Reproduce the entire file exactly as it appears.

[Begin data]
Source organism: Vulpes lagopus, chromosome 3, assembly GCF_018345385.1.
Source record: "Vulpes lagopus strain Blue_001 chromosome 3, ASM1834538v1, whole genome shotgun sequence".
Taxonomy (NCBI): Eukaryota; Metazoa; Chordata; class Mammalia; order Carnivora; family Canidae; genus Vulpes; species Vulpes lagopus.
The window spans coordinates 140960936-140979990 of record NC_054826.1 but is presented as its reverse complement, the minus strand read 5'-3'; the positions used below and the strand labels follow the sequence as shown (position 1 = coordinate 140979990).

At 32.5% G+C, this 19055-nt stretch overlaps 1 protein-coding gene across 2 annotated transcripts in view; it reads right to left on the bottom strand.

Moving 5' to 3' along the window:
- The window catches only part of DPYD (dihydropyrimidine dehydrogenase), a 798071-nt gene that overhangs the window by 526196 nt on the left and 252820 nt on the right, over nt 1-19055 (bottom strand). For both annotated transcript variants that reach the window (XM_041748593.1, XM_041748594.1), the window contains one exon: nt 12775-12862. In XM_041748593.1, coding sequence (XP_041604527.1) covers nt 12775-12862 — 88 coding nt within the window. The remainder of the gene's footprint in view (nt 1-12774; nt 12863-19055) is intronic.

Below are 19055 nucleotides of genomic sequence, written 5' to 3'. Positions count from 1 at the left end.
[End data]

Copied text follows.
Source organism: Vulpes lagopus, chromosome 3, assembly GCF_018345385.1.
Source record: "Vulpes lagopus strain Blue_001 chromosome 3, ASM1834538v1, whole genome shotgun sequence".
Taxonomy (NCBI): Eukaryota; Metazoa; Chordata; class Mammalia; order Carnivora; family Canidae; genus Vulpes; species Vulpes lagopus.
The window spans coordinates 140960936-140979990 of record NC_054826.1 but is presented as its reverse complement, the minus strand read 5'-3'; the positions used below and the strand labels follow the sequence as shown (position 1 = coordinate 140979990).

At 32.5% G+C, this 19055-nt stretch overlaps 1 protein-coding gene across 2 annotated transcripts in view; it reads right to left on the bottom strand.

Moving 5' to 3' along the window:
- The window catches only part of DPYD (dihydropyrimidine dehydrogenase), a 798071-nt gene that overhangs the window by 526196 nt on the left and 252820 nt on the right, over nt 1-19055 (bottom strand). For both annotated transcript variants that reach the window (XM_041748593.1, XM_041748594.1), the window contains one exon: nt 12775-12862. In XM_041748593.1, coding sequence (XP_041604527.1) covers nt 12775-12862 — 88 coding nt within the window. The remainder of the gene's footprint in view (nt 1-12774; nt 12863-19055) is intronic.

Below are 19055 nucleotides of genomic sequence, written 5' to 3'. Positions count from 1 at the left end.